In October 1877, future Fort Worth, TX mayor John Peter Smith deeded five acres of land at what is now 1500 South Main Street to provide a place where individuals from Fort Worth and Tarrant County “could have the best of medical care.” In 1906, a hospital affiliated with the Fort Worth Medical College was opened in Fort Worth, and the foundation for JPS Health Network was laid. Today, JPS Health Network continues to serve the needs of the families in Tarrant County, working to improve individual health and access to high-quality health care. The facilities have grown to include a 567-bed hospital that is attached to a Patient Care Pavilion—a five-story acute care facility, along with an outpatient care center and a dedicated facility for psychiatric services.
Health Network’s Tarrant County main datacenter has a 200+ terabyte SAN growing at over 40% annually connected to application servers through a Brocade fabric supporting 300 Fibre Channel SAN ports. To optimize budget and resources, JPS uses both VMware server virtualization and storage virtualization. Their storage array comprised of two modular systems virtualized behind it and another standalone modular array. There are now 3 full-time staff managing all storage and backup related tasks for the entire JPS organization, supporting all office functions like email and billing, and the ongoing migration to online patient records.
One of the key challenges was in maintaining traditional high service levels in the face of 40% annual data growth, while keeping costs down. With a growing number of ports and disks, lack of standardization amongst vendor-supplied tools, and an inability to do predictive problem avoidance, it was becoming a challenge to manage the SAN.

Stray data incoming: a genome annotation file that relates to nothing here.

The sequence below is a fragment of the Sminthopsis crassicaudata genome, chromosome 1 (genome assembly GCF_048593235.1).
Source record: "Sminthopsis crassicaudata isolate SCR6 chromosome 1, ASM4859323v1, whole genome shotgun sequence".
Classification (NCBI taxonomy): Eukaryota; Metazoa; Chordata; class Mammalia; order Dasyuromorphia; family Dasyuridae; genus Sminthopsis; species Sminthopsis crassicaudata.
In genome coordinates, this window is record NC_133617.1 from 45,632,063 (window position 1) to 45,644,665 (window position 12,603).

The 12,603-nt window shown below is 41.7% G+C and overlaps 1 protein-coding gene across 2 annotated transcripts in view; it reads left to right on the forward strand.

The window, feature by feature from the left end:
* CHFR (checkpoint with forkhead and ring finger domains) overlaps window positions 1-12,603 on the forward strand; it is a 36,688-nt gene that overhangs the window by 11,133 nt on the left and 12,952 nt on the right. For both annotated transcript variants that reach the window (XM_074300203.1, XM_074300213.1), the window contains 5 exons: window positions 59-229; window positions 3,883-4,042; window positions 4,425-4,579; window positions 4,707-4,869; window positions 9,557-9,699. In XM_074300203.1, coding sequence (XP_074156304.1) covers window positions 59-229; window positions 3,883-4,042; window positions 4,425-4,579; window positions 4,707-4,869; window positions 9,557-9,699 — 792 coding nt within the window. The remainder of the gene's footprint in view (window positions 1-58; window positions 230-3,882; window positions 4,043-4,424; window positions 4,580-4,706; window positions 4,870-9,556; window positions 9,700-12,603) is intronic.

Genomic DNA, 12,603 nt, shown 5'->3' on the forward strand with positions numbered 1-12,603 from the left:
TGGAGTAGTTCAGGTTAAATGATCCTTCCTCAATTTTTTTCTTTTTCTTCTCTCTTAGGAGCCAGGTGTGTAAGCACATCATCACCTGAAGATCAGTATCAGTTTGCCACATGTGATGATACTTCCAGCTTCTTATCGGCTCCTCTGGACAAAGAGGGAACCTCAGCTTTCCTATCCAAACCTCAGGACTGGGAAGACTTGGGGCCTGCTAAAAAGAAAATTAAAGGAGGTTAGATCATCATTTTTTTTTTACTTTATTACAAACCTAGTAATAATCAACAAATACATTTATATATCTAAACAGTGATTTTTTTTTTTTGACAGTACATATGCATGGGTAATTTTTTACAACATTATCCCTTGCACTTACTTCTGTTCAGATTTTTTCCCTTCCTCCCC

With an increasingly digitized patient-facing environment, Christopher Carlton, Storage Team Lead at JPS states, matter-of-factly, that JPS IT systems “can’t really be down at all.”
Like many IT shops, JPS was challenged with tight budgets and with getting more performance from existing resources. To do this, IT knew it must be proactive; it had to avoid problems and anticipate issues before users and application owners were affected. The only way to do this without dramatically increasing the staff size was to find some way to proactively automate the monitoring and analysis of the effect of the SAN on application availability. According to Christopher Carlton, “All the storage vendors will help you to fix problems, if you can identify the problem, and that’s the trick.” JPS wanted:
Prior to the VirtualWisdom deployment, JPS would have to wait until a problem was reported, perhaps even in the form of an outage. In a typical scenario, they would look at individual components and system logs and do “process of elimination” troubleshooting. With VirtualWisdom, problems were identified much earlier, before they became serious, and root cause analysis became more efficient. For instance, with VirtualWisdom, a problem the server team thought was SCSI controller related turned out to be an HBA issue, saving potentially days of wasted investigative work.
Specific Virtual Instruments benefits to JPS Health Network include:
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Tags: healthcare, infrastructure performance, JPS, health, SAN optimization, cost optimization, low latency, application performance